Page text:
A simple piece of paper shouldn't make you question all things good and true in your life.
A simple piece of paper shouldn't make your mind wander to what could have been.
A simple piece of paper shouldn't trigger feelings of loss and utter heartache.
A simple piece of paper shouldn't make you question God and all of the things He has laid out before us in our time here on Earth.
A simple piece of paper shouldn't make you want to punch something so hard that your knuckles bleed and the bones in your fingers crack with anger.
But, this is what a simple piece of paper such as this one make us miscarriage mamas feel every time have to fill them out.
It's a standard form. One I've filled out many times before and I'm sure will encounter again before my days are done. To most people it looks like a generic new patient form. More specifically, a new patient form you'd fill out at a OBGYN's office.
As I was filling out the 10 page packet for my new doctor's office, I stopped when I got to page 4. The part where you have to tell them how many pregnancies you've had and how many living children you now have. Plus, words like "abortion" in the column where you have to put how your babies entered this world. Alive or not alive.
It hurts. It hurts that as grateful and appreciative as I am that I get to place the name of my two boys on that chart, I also feel the constant, never ending sting of loss for the two babies who's "name," "age," and "weeks of gestation" will never compare to their brothers. Though, they have names in my heart, and I have a strong sense of the gender of them both, the last part, the part that describes when they left this world for Heaven is the saddest of all.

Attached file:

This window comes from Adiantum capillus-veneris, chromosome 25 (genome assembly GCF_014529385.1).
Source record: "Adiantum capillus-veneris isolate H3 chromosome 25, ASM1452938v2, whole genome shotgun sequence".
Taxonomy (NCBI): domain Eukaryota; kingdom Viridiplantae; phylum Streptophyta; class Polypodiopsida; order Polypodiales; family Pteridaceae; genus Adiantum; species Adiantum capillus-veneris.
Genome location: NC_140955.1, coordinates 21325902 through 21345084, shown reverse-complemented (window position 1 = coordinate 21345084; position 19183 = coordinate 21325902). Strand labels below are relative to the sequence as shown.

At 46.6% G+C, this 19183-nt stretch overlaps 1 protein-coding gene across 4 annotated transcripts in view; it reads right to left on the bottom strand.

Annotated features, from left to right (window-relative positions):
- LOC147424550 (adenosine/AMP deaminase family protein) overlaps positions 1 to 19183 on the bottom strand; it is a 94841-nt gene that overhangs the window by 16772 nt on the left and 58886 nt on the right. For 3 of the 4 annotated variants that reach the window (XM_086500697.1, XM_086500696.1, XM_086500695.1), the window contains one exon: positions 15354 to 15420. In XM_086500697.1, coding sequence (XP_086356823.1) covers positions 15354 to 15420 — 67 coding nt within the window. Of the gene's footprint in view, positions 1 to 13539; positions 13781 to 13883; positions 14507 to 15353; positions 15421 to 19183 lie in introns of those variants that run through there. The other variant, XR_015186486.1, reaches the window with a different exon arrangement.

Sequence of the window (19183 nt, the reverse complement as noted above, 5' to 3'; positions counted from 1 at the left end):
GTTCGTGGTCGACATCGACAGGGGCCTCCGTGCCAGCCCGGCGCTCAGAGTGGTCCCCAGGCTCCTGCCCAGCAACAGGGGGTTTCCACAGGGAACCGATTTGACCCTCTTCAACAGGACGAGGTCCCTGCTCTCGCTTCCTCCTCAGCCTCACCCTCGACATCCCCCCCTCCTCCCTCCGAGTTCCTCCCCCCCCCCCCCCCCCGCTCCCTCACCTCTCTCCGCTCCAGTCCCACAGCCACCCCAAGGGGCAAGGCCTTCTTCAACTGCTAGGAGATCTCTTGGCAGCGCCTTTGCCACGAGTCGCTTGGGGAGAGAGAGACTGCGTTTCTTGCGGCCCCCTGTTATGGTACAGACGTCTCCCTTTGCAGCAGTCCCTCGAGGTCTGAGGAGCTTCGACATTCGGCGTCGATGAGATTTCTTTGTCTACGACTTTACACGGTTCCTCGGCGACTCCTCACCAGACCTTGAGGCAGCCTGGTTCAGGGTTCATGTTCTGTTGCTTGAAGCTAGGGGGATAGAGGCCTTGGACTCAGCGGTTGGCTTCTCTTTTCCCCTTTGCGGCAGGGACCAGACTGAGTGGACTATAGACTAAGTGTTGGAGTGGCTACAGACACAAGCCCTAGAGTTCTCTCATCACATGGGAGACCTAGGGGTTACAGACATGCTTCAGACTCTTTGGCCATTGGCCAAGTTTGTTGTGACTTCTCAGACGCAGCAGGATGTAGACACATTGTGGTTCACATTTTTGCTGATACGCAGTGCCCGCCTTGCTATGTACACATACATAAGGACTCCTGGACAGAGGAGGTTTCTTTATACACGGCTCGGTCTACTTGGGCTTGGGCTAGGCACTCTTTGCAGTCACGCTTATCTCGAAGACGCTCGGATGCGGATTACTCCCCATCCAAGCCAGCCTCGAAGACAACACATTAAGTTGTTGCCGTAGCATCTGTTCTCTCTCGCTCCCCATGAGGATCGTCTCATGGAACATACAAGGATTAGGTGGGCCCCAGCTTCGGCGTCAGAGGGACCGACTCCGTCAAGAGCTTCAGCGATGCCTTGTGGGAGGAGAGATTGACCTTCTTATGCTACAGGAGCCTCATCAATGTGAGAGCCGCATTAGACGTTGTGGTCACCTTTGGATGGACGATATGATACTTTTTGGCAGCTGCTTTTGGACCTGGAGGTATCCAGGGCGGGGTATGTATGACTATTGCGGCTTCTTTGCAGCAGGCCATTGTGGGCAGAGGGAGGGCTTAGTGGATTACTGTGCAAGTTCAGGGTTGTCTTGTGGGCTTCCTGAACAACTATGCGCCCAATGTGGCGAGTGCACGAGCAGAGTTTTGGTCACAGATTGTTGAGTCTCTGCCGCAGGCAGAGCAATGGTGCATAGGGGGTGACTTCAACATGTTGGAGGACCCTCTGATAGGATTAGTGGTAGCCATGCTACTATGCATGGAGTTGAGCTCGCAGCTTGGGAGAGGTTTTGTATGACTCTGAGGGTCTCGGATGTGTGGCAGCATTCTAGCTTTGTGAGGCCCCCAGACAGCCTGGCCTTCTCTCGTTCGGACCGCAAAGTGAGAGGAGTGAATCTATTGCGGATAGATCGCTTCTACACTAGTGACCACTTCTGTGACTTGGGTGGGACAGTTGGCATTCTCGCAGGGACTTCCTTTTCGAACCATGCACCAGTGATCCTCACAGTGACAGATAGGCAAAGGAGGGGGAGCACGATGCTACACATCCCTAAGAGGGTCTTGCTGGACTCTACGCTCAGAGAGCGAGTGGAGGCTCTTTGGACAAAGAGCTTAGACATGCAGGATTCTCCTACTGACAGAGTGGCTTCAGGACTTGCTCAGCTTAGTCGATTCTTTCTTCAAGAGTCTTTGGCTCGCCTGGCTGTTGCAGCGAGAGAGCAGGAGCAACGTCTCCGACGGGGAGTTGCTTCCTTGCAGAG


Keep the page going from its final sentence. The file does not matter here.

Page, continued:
There is something disheartening and cold about these forms. Though, I get they are medically necessary, they break my heart every time. They remind me of that place deep inside of myself, one that not many people get to see, where I keep the pain locked away and don't often talk about it. The pain of a life unknown, a life without two of my babies, a pain this side of Heaven only parents of the unborn know.
I wish there was another way. A simpler way. A less painstaking way to ask me about my other two children. Because I'm always more than willing to talk about them, just not as an after fact or medical procedure. Because to me, they are so much more.
This post originally appeared on These Boys of Mine by Britt LeBoeuf